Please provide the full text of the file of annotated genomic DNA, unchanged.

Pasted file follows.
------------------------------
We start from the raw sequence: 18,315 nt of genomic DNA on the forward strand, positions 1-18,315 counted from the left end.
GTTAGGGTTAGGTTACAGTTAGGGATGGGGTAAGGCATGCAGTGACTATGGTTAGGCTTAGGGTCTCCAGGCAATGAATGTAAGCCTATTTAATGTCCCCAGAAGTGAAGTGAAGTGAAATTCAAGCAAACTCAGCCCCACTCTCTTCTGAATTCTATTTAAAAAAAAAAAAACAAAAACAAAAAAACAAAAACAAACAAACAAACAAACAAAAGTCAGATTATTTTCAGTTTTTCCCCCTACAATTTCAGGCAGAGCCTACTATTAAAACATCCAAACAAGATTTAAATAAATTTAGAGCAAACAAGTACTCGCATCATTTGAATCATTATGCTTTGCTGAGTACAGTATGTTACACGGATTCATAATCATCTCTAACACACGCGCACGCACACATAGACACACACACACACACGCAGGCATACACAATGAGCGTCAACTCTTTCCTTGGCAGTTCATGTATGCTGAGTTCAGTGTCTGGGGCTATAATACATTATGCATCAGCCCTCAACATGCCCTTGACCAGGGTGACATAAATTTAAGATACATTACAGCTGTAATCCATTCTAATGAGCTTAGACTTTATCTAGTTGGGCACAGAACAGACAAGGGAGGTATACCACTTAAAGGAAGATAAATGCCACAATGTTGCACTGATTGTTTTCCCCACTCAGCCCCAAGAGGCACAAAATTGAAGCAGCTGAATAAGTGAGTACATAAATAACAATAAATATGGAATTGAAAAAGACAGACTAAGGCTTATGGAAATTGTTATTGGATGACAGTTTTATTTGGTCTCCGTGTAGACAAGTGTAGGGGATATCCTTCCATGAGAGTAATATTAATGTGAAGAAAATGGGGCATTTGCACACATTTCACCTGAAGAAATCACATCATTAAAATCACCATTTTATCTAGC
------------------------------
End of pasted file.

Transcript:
We start from the raw sequence: 18,315 nt of genomic DNA on the forward strand, positions 1-18,315 counted from the left end.
GTTAGGGTTAGGTTACAGTTAGGGATGGGGTAAGGCATGCAGTGACTATGGTTAGGCTTAGGGTCTCCAGGCAATGAATGTAAGCCTATTTAATGTCCCCAGAAGTGAAGTGAAGTGAAATTCAAGCAAACTCAGCCCCACTCTCTTCTGAATTCTATTTAAAAAAAAAAAAACAAAAACAAAAAAACAAAAACAAACAAACAAACAAACAAAAGTCAGATTATTTTCAGTTTTTCCCCCTACAATTTCAGGCAGAGCCTACTATTAAAACATCCAAACAAGATTTAAATAAATTTAGAGCAAACAAGTACTCGCATCATTTGAATCATTATGCTTTGCTGAGTACAGTATGTTACACGGATTCATAATCATCTCTAACACACGCGCACGCACACATAGACACACACACACACACGCAGGCATACACAATGAGCGTCAACTCTTTCCTTGGCAGTTCATGTATGCTGAGTTCAGTGTCTGGGGCTATAATACATTATGCATCAGCCCTCAACATGCCCTTGACCAGGGTGACATAAATTTAAGATACATTACAGCTGTAATCCATTCTAATGAGCTTAGACTTTATCTAGTTGGGCACAGAACAGACAAGGGAGGTATACCACTTAAAGGAAGATAAATGCCACAATGTTGCACTGATTGTTTTCCCCACTCAGCCCCAAGAGGCACAAAATTGAAGCAGCTGAATAAGTGAGTACATAAATAACAATAAATATGGAATTGAAAAAGACAGACTAAGGCTTATGGAAATTGTTATTGGATGACAGTTTTATTTGGTCTCCGTGTAGACAAGTGTAGGGGATATCCTTCCATGAGAGTAATATTAATGTGAAGAAAATGGGGCATTTGCACACATTTCACCTGAAGAAATCACATCATTAAAATCACCATTTTATCTAGC